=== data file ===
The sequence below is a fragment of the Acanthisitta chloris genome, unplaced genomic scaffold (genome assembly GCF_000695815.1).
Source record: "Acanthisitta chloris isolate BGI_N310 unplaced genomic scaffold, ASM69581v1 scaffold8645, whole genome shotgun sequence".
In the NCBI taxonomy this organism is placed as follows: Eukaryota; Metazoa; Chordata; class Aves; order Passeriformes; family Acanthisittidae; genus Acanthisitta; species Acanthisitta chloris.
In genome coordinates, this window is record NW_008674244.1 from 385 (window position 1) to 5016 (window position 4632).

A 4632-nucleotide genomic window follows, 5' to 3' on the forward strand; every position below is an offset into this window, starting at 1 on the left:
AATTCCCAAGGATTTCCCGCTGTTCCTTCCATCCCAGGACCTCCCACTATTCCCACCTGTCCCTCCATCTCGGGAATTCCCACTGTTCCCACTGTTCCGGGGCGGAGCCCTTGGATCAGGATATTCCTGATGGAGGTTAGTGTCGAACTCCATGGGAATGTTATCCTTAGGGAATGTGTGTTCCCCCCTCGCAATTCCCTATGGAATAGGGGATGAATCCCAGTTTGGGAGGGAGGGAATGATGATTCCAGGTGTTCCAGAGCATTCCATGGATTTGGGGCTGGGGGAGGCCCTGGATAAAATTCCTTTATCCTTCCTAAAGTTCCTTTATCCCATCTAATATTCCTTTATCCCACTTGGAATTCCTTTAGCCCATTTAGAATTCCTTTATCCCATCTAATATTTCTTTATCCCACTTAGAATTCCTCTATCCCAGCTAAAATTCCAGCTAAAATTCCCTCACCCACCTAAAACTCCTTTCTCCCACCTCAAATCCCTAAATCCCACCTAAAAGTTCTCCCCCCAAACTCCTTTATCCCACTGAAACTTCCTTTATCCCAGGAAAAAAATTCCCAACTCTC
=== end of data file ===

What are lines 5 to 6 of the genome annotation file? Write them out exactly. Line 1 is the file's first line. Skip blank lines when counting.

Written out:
A 4632-nucleotide genomic window follows, 5' to 3' on the forward strand; every position below is an offset into this window, starting at 1 on the left:
AATTCCCAAGGATTTCCCGCTGTTCCTTCCATCCCAGGACCTCCCACTATTCCCACCTGTCCCTCCATCTCGGGAATTCCCACTGTTCCCACTGTTCCGGGGCGGAGCCCTTGGATCAGGATATTCCTGATGGAGGTTAGTGTCGAACTCCATGGGAATGTTATCCTTAGGGAATGTGTGTTCCCCCCTCGCAATTCCCTATGGAATAGGGGATGAATCCCAGTTTGGGAGGGAGGGAATGATGATTCCAGGTGTTCCAGAGCATTCCATGGATTTGGGGCTGGGGGAGGCCCTGGATAAAATTCCTTTATCCTTCCTAAAGTTCCTTTATCCCATCTAATATTCCTTTATCCCACTTGGAATTCCTTTAGCCCATTTAGAATTCCTTTATCCCATCTAATATTTCTTTATCCCACTTAGAATTCCTCTATCCCAGCTAAAATTCCAGCTAAAATTCCCTCACCCACCTAAAACTCCTTTCTCCCACCTCAAATCCCTAAATCCCACCTAAAAGTTCTCCCCCCAAACTCCTTTATCCCACTGAAACTTCCTTTATCCCAGGAAAAAAATTCCCAACTCTC